Pakistan: US Govt to “exclude” 3/4 of drone strikes from civilian casualty numbers (Reprieve statement)

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Nabila Rehman, 9, holds up a picture she drew depicting the US drone strike on her Pakistan village which killed her grandmother.

Photograph: Jason Reed/Reuter

The Obama administration is set to “exclude Pakistan” from its publication of total casualties resulting from covert drone strikes, according to a report in the Washington Post.

If accurate, this would mean that as many as 72% of known covert drone strikes would be excluded from the tally, along with 84% of recorded casualties, according to figures from the Bureau of Investigative Journalism.

In March this year, the White House announced that in “the coming weeks” it would release an assessment of civilian casualties resulting from strikes taken outside of warzones.  Drones operated by the CIA and US Special Forces are believed to have carried out hundreds of these strikes in secret, in countries such as Yemen and Pakistan, where the US is not at war.  However, to date, the US Government has provided no public estimates of the resulting civilian death toll.

Yesterday’s report in the Post, based on anonymous sources in the US Government, claims that the tally  is “likely to exclude Pakistan” because the Obama administration “still does not publicly acknowledge CIA attacks inside Pakistan.”

This would mean not only excluding the bulk of known drone strikes outside of warzones, but also some of the worst reported errors of the program, including an attack on a funeral in June 2009 that killed as many as 50 civilians and a strike on a meeting of tribal elders in March 2011 that killed 41.

Pakistan has also reportedly seen the use of some of the most controversial aspects of the program, including “signature strikes,” where groups of people are killed on the basis of patterns of behaviour rather than being individually identified as targets.

The Post’s report also raises questions over whether CIA strikes will be excluded en bloc from the assessment, which would mean that a significant number of strikes undertaken in Yemen and elsewhere would not be assessed.

Commenting, Jennifer Gibson, staff attorney at international human rights organization Reprieve said:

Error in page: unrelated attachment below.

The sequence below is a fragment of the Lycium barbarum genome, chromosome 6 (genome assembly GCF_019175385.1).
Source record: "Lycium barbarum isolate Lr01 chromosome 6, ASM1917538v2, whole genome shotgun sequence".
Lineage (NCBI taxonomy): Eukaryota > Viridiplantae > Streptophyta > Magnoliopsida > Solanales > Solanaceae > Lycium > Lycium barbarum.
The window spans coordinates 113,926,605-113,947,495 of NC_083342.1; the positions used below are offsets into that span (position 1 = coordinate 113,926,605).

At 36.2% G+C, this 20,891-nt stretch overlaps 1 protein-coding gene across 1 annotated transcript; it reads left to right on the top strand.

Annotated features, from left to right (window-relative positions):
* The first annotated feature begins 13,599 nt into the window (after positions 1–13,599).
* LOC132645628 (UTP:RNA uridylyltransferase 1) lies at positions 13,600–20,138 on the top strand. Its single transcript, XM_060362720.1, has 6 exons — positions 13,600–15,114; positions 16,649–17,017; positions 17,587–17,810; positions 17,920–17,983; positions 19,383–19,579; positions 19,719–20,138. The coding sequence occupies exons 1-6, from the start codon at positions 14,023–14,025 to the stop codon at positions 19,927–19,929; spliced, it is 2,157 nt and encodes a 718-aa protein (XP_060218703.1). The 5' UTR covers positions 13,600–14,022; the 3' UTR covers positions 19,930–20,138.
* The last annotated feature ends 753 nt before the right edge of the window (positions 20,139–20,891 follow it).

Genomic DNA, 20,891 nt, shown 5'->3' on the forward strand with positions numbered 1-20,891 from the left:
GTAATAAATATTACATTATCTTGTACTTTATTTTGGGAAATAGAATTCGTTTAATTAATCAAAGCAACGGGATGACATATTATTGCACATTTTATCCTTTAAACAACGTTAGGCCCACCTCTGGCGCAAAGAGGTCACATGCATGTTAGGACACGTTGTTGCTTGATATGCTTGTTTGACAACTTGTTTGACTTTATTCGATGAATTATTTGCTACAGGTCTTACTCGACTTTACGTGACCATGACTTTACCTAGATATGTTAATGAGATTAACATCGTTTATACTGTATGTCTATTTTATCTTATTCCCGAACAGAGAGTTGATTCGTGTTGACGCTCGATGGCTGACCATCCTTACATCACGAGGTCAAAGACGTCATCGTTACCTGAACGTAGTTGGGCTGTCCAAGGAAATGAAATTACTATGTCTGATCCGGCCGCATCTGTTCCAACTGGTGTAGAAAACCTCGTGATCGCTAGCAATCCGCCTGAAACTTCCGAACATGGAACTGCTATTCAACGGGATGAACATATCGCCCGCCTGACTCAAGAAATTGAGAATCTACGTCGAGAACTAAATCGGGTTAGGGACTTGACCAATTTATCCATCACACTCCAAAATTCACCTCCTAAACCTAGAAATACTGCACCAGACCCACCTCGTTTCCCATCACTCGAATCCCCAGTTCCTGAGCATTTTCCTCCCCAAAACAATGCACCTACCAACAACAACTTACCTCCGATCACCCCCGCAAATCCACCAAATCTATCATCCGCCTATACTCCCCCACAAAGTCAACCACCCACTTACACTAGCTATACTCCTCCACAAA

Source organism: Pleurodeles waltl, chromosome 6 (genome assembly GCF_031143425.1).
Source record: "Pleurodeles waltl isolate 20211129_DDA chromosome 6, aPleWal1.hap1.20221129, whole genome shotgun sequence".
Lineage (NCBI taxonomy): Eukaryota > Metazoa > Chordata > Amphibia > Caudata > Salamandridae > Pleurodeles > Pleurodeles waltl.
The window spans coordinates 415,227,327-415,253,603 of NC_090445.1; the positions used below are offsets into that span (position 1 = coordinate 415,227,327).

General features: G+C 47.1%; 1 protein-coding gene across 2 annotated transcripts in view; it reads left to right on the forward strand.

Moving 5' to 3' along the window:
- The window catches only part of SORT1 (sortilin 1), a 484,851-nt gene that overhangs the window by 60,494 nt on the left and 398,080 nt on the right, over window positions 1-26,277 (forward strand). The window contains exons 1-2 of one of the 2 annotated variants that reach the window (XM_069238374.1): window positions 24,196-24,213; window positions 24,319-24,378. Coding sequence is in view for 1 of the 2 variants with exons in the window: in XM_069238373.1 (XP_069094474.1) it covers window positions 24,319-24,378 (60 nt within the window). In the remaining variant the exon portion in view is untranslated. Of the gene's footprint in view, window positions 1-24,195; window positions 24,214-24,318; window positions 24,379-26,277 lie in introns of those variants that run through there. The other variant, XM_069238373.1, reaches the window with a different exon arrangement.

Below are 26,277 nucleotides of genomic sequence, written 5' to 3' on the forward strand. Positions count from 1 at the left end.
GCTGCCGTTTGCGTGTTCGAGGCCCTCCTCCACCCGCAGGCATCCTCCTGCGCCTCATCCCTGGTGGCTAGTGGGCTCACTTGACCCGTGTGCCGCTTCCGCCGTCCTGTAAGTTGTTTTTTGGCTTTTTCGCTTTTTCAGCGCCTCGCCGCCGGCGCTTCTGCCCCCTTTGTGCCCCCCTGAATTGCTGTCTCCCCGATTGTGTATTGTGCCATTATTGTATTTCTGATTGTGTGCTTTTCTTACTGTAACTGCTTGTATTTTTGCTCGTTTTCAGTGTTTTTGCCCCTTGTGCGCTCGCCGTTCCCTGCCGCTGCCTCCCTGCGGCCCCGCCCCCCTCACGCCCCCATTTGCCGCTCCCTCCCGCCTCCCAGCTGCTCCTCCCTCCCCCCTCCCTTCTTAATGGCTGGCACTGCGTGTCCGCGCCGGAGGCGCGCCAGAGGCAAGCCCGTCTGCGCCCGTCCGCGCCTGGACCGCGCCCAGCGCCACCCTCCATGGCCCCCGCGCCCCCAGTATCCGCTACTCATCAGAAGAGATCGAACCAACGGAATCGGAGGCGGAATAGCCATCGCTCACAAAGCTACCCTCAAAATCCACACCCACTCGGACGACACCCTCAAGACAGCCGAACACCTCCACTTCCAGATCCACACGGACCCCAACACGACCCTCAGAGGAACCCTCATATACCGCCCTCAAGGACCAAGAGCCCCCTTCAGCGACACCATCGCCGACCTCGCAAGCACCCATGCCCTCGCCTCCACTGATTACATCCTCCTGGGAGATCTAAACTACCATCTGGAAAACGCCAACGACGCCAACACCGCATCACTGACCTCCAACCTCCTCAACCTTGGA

“Over three years ago, President Obama promised the world more transparency about his deadly covert drone program, because, in his words ‘no one should take my word for it that we’re doing things the right way.’ Yet, once again, that’s exactly what he’s asking us to do.

“Excluding the vast majority of drone strikes from this assessment means that it will hardly be worth the paper it is printed on.

“Numbers, without faces, were never going to tell us the true cost of this deadly program, but they were a step in the right direction. Now it looks like even that little step into the light was one too many for this administration.”

ENDS

Carol Anne Grayson is an independent writer/researcher on global health/human rights/WOT and is Executive Producer of the Oscar nominated, Incident in New Baghdad . She is a Registered Mental Nurse with a Masters in Gender Culture and Development. Carol was awarded the ESRC, Michael Young Prize for Research 2009, and the COTT ‘Action = Life’ Human Rights Award’ for “upholding truth and justice”. She is also a survivor of US “collateral damage”.

About Carol Anne Grayson

Blogging for Humanity.... Campaigner/researcher global health/human rights/drones/WOT/insurgency http://www.esrc.ac.uk/ESRCInfoCentre/PO/experts/Health_and_Wellbeing.aspx Exec Producer of Oscar nominated documentary Incident in New Baghdad, currently filming on drones.
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